Last updated on June 2018

The Effects of Single-Pulse Transcranial Magnetic Stimulation on the Autonomic Nervous System in Healthy Adults


Brief description of study

The purpose of this study is to determine the effects of TMS on the ANS. The investigator will determine whether single-pulse TMS of the primary motor cortex in the dominant hemisphere in healthy, young adults will affect 1) heart rate and heart rate variability, 2) blood pressure and 3) baroreflex function. This study is foundational in that it will begin to characterize how single-pulse TMS affects the ANS in healthy adults.

Detailed Study Description

The overall purpose of this study is to investigate the effects of TMS on the ANS. Specifically; the investigator aim to determine if single-pulse TMS of the primary motor cortex in the dominant hemisphere in healthy, young adults will significantly affect 1) heart rate and heart rate variability, 2) blood pressure and 3) baroreflex function.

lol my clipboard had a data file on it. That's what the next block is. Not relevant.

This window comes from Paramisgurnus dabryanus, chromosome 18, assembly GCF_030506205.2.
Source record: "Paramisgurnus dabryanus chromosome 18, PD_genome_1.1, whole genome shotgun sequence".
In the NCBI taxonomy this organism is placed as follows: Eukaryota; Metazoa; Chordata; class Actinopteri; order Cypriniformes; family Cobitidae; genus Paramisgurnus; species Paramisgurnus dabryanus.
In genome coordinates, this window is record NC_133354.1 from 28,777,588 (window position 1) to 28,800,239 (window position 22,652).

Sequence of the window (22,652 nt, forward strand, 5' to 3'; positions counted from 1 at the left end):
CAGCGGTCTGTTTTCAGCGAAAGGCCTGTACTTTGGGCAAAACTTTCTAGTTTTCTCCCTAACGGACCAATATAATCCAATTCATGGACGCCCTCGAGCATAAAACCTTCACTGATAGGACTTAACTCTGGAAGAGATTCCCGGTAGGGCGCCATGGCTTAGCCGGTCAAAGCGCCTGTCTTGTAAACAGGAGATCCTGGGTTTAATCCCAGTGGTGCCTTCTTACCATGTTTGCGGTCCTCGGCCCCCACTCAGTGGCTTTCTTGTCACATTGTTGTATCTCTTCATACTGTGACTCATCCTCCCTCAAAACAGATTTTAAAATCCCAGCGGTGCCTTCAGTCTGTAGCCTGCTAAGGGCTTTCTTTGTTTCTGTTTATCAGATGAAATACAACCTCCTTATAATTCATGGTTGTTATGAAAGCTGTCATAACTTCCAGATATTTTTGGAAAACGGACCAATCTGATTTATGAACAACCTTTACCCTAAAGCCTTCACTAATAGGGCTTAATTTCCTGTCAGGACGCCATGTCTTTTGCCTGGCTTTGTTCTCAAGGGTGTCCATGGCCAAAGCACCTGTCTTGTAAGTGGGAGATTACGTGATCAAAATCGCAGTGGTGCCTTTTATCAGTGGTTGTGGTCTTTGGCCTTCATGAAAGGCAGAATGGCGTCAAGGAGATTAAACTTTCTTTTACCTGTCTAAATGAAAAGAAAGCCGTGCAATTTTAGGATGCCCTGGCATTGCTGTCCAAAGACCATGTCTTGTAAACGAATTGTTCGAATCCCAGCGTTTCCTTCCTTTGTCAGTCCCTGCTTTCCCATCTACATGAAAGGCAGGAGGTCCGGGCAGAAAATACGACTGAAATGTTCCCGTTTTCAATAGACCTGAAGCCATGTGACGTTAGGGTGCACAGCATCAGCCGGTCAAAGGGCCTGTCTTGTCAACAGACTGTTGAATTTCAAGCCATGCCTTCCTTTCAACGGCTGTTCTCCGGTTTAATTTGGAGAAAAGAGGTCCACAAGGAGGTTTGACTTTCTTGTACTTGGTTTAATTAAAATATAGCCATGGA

The first purpose of this study is to measure alterations in sympathetic and parasympathetic activation in response to TMS. To do this, we will measure HRV immediately after single-pulse TMS. The second purpose is to investigate the changes in blood pressure in response to TMS and to determine whether the baroreflex, a critical modulator of blood pressure, is inhibited by TMS.

Aim 1: To determine if single-pulse TMS of the primary motor cortex will significantly alter heart rate variability. We hypothesize that single-pulse TMS of the primary motor cortex will elicit an acute decrease in heart rate and result in improved heart rate variability indicated by a significantly decreased LF power and increased HF power.

Aim 2: To determine if single-pulse TMS of the primary motor cortex will significantly alter blood pressure and baroreflex sensitivity (BRS). We hypothesize that single-pulse TMS of the primary motor cortex will elicit an acute decrease in blood pressure by inhibiting the baroreflex.

Clinical Study Identifier: NCT02833220

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Manda L Keller-Ross, PhD

University of Minnesota
Minneapolis, MN United States
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